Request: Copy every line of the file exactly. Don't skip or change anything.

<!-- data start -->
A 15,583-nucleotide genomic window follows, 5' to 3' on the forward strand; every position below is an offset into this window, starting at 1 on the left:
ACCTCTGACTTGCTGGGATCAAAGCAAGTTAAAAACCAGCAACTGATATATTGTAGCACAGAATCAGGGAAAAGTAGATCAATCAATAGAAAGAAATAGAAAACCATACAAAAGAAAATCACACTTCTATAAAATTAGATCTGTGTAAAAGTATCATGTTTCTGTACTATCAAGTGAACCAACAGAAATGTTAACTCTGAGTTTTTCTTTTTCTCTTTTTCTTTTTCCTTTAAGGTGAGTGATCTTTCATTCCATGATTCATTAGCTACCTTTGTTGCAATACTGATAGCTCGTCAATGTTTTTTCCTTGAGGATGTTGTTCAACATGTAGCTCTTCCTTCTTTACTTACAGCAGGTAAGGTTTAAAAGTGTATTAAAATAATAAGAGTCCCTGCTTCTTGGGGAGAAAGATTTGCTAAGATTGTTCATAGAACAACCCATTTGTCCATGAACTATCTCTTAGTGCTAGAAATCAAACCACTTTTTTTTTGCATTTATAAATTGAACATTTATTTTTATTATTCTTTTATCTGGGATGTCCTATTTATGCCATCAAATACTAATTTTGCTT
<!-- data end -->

A 15,583-nucleotide genomic window follows, 5' to 3' on the forward strand; every position below is an offset into this window, starting at 1 on the left:
ACCTCTGACTTGCTGGGATCAAAGCAAGTTAAAAACCAGCAACTGATATATTGTAGCACAGAATCAGGGAAAAGTAGATCAATCAATAGAAAGAAATAGAAAACCATACAAAAGAAAATCACACTTCTATAAAATTAGATCTGTGTAAAAGTATCATGTTTCTGTACTATCAAGTGAACCAACAGAAATGTTAACTCTGAGTTTTTCTTTTTCTCTTTTTCTTTTTCCTTTAAGGTGAGTGATCTTTCATTCCATGATTCATTAGCTACCTTTGTTGCAATACTGATAGCTCGTCAATGTTTTTTCCTTGAGGATGTTGTTCAACATGTAGCTCTTCCTTCTTTACTTACAGCAGGTAAGGTTTAAAAGTGTATTAAAATAATAAGAGTCCCTGCTTCTTGGGGAGAAAGATTTGCTAAGATTGTTCATAGAACAACCCATTTGTCCATGAACTATCTCTTAGTGCTAGAAATCAAACCACTTTTTTTTTGCATTTATAAATTGAACATTTATTTTTATTATTCTTTTATCTGGGATGTCCTATTTATGCCATCAAATACTAATTTTGCTT